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Republican senators join together in push for internet tax

  

JEFFERSON CITY, Mo. — With the second half of the legislative session underway, a couple of Republican senators are determined to progress legislation establishing an internet sales tax before May.

Sen. Sandy Crawford’s bill — which she calls “still a work in progress” — would enforce a use tax for online purchases with the help of the Department of Revenue (DOR) or a Certified Service Provider (CSP).  Working with outside groups and Senate colleagues, Crawford said she chose to push for a use tax as opposed to a sales tax to counter what she contends is an unfair advantage online marketplaces have over brick-and-mortar stores in Missouri.

State Sen. Sandy Crawford

The Missouri DOR classifies a sales tax as imposable on retail sales of tangible property and certain services. On the other hand, a use tax is defined by the DOR as imposed directly on the storage, use, or consumption of the property in the state. It is not applicable if the item is purchased at a Missouri retailer and otherwise subjected to the state’s sales tax.

“I think it’s especially important for our brick and mortar businesses across the state,” Crawford told The Missouri Times. “They’re at an unfair advantage. If you order something online, you don’t pay sales tax on it for the most part (there are some exceptions). It’s not really fair [and] it just puts them at an unfair advantage.”

Crawford said she’s worked with fellow Republican Sen. Andrew Koenig on her SB 189 — although she’s content if it’s not her bill with her name that ultimately passes through the legislature. Koenig, too, has worked this legislative session on bills pertaining to an internet tax.

Koenig’s plan — SB 46 — would collect the revenue from internet sales and use it to cut income taxes — which he referred to as “the most destructive tax known to man.”

“The reality is, all these taxes are owed today, and we’re in a situation where we have millions of Missourians who are breaking our tax code because theoretically, they’d have to remit that sales tax or use tax on their own and virtually nobody does,” Koenig told The Missouri Times. “That’s a clear problem in the law. It’s bad to have millions of Missourians breaking Missouri’s tax law on a daily basis.”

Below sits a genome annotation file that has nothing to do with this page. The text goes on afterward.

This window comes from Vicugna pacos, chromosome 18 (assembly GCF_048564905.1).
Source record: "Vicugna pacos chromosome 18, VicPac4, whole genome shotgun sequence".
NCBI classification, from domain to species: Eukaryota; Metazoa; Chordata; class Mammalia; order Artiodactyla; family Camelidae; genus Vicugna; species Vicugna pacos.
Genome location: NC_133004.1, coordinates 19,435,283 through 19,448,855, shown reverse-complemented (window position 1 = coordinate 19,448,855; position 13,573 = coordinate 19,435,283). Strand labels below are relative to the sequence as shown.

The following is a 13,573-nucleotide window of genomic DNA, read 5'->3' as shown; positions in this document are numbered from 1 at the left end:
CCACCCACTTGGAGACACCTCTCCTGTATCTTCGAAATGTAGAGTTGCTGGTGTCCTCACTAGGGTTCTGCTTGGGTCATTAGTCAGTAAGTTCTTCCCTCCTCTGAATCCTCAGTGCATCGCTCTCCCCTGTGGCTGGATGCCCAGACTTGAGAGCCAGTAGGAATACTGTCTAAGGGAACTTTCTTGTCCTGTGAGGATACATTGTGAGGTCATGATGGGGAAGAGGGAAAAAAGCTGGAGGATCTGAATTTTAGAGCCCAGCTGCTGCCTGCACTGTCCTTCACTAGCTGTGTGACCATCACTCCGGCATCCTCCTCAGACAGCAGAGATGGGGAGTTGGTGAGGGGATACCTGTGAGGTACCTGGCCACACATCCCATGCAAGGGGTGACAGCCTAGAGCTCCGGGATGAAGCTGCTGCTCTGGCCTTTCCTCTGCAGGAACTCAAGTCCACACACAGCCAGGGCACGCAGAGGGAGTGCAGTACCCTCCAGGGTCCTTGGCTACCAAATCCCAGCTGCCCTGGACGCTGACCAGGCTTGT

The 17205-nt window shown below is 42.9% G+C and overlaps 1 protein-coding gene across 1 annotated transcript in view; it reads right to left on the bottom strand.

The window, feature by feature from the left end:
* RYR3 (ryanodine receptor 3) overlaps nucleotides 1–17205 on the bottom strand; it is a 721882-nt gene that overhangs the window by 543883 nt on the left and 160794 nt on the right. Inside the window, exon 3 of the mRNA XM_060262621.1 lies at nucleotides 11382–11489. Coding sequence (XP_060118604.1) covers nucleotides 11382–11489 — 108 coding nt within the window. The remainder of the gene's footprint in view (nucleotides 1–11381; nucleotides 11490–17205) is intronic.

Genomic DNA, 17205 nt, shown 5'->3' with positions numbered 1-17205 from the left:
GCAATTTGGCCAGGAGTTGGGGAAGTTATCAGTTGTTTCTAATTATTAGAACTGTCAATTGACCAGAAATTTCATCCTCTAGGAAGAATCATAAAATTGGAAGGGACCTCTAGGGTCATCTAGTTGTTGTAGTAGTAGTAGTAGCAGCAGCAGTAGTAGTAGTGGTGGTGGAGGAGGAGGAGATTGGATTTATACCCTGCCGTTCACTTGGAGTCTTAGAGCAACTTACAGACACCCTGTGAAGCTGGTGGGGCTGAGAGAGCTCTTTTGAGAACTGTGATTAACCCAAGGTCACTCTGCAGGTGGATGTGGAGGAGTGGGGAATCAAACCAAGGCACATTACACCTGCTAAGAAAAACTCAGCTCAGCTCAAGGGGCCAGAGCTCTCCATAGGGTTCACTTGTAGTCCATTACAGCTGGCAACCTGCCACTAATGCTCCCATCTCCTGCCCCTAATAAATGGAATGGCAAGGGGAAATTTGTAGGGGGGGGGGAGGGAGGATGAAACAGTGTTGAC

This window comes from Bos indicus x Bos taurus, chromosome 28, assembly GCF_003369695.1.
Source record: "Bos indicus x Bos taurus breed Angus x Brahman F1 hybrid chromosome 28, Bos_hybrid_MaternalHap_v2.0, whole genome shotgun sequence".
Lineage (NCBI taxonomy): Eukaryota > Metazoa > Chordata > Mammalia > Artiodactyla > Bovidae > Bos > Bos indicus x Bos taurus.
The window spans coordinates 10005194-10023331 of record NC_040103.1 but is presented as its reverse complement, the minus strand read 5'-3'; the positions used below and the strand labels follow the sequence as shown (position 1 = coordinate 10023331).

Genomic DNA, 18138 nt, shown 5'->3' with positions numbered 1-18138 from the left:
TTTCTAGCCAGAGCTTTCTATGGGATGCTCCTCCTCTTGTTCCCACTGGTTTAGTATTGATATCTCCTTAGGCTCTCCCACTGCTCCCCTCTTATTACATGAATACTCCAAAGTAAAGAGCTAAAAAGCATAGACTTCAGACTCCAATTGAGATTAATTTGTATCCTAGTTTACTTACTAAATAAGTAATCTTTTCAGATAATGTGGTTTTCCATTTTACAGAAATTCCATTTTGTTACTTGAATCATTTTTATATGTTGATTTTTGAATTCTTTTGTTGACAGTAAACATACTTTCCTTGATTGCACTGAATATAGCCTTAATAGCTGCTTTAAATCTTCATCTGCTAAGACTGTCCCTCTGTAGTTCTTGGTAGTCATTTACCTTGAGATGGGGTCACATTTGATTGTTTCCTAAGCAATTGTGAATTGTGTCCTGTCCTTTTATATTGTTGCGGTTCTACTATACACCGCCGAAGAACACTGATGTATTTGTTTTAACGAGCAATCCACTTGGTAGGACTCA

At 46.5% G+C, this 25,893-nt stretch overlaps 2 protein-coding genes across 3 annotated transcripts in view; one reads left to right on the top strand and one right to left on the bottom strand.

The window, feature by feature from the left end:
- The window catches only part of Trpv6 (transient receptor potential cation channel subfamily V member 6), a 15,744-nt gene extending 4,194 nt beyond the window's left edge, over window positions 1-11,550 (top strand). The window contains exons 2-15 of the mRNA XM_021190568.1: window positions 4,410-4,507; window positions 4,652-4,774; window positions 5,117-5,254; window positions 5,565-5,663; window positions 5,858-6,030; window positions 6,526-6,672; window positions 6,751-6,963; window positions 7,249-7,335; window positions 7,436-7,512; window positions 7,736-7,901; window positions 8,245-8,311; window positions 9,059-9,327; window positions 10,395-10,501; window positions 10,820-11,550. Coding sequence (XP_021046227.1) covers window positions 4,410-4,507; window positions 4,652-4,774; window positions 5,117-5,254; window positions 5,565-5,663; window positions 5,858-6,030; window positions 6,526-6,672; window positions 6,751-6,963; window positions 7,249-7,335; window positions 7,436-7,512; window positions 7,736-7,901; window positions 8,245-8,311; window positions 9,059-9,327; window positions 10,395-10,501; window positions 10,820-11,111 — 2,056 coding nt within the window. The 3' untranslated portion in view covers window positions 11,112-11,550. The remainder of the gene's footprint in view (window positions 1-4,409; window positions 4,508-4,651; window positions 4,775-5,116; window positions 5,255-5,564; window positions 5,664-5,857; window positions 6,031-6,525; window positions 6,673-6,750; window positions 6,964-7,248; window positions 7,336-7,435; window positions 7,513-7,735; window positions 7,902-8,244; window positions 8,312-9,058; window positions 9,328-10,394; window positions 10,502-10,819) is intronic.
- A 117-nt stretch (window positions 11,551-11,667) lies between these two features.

State Sen. Andrew Koenig

“One way to fix this is to require the marketplace facilitators to begin collecting the tax through the use tax,” he continued. “We’d take that revenue that we would get and cut the income tax with it.”

So far, 30 states nationwide collect internet sales tax, according to recent data from the National Conference of State Legislatures.

Crawford maintained “everyone is pretty engaged” in trying to come up with a legislative plan that will make it over the finish line.

“We are closer than we ever have been to getting this passed and agreeing on language,” she said.

SB 46 sits on the Senate’s informal perfection calendar; SB 189 is on the formal calendar for perfection.

In the House, Rep. J. Eggleston’s bill pertaining to an internet sales tax was perfected Tuesday afternoon. It requires one more vote before it can head to the Senate.

Eggleston’s bill would reduce the top income tax rate by 0.14 percent while implementing a 4.225 percent sales tax on internet transactions for businesses that meet the minimum threshold.